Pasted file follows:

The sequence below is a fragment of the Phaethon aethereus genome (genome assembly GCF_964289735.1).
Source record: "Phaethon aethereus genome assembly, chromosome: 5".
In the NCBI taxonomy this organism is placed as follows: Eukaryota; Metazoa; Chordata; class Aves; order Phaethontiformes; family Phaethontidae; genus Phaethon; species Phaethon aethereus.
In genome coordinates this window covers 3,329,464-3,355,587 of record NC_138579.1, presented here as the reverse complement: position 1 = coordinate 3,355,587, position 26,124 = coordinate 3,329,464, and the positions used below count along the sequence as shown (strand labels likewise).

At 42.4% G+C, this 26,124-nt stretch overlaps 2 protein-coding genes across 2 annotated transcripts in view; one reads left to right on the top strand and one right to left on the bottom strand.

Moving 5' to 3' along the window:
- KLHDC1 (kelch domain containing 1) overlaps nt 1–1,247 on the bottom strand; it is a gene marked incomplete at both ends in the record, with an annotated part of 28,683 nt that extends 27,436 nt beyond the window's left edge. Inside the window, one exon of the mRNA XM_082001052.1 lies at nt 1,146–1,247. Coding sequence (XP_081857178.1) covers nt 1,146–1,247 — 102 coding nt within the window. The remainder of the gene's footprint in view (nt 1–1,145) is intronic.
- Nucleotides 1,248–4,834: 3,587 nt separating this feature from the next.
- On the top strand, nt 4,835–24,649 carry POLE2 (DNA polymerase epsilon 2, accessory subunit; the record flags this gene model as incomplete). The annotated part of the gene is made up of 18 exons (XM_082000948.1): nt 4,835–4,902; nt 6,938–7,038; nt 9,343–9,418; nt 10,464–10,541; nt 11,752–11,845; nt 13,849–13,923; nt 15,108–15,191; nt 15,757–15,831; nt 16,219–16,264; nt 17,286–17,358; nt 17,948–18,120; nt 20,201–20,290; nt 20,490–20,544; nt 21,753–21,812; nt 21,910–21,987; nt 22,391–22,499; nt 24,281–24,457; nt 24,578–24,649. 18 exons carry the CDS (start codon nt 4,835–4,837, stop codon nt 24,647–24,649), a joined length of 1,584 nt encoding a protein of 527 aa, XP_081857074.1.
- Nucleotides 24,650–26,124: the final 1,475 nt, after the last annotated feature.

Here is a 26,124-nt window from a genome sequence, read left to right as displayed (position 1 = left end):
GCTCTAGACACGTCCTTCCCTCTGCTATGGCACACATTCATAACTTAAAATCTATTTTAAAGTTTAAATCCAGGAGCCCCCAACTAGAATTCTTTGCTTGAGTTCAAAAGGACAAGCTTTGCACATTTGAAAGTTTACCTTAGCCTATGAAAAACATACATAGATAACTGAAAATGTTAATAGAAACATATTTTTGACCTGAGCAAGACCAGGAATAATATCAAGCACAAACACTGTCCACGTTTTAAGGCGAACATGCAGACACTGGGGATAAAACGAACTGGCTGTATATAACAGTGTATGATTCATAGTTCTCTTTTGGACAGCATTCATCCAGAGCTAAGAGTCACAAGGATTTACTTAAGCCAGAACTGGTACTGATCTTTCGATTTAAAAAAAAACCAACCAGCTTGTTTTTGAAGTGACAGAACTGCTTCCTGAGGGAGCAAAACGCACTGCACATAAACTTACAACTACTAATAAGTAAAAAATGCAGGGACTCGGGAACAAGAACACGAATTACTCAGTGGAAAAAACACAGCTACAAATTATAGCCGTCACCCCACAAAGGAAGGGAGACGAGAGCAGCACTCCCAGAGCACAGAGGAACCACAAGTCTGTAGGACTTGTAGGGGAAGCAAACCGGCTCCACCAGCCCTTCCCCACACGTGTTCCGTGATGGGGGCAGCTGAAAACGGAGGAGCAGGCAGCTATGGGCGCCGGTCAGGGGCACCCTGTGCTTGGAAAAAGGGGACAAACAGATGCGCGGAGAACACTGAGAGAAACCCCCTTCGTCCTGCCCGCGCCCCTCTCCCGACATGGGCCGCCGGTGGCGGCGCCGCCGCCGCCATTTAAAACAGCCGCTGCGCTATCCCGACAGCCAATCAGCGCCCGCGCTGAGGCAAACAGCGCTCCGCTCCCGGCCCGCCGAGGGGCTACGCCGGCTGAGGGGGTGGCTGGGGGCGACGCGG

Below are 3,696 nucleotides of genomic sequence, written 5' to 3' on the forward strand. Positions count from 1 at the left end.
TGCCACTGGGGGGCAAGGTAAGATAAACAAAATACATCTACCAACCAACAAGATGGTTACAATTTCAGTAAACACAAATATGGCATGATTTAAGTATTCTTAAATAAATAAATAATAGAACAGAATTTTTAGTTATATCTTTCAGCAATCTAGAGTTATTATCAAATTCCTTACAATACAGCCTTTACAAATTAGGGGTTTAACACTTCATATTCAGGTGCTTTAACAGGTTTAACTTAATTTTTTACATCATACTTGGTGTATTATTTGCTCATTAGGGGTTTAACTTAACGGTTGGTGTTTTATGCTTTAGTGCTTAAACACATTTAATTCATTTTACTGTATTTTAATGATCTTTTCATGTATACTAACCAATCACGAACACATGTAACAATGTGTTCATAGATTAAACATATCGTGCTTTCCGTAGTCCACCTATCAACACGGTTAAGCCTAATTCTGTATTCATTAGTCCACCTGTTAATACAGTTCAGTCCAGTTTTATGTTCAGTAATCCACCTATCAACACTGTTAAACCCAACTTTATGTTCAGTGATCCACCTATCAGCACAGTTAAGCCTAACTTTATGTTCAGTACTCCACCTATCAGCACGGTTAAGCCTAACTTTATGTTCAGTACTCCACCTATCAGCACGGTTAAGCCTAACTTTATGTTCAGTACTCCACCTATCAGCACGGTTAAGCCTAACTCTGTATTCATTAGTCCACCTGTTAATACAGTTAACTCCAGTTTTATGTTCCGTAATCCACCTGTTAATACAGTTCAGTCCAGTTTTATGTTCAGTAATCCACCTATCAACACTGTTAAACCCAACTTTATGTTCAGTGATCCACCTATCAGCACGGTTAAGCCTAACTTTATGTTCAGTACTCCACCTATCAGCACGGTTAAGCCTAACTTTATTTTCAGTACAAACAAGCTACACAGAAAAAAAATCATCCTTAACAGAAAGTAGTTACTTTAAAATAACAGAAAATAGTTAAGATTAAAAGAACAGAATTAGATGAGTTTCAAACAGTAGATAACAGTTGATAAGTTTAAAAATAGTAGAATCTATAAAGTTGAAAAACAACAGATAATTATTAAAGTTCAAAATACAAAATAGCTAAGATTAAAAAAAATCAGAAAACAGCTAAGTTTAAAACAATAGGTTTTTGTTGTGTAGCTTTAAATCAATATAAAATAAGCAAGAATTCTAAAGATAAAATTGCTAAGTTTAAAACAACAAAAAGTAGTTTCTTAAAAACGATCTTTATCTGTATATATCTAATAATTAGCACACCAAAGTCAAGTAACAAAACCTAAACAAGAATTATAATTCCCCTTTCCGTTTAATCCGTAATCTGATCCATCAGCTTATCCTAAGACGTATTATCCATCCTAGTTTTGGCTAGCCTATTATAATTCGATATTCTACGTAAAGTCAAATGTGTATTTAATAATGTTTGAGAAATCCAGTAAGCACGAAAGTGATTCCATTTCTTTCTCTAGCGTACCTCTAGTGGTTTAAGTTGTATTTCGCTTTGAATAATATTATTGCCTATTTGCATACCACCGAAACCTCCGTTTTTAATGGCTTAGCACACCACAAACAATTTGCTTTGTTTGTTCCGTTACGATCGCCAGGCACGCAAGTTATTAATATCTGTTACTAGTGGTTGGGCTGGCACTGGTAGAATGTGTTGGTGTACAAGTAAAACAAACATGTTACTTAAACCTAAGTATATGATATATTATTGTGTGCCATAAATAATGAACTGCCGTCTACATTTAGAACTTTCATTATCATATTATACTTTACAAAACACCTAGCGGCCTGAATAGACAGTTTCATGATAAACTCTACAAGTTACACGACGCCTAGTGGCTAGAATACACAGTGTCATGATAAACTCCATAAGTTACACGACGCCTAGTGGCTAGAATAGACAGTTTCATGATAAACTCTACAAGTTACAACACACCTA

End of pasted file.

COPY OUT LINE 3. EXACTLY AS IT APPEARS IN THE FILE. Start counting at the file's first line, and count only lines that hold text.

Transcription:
In the NCBI taxonomy this organism is placed as follows: Eukaryota; Metazoa; Chordata; class Aves; order Phaethontiformes; family Phaethontidae; genus Phaethon; species Phaethon aethereus.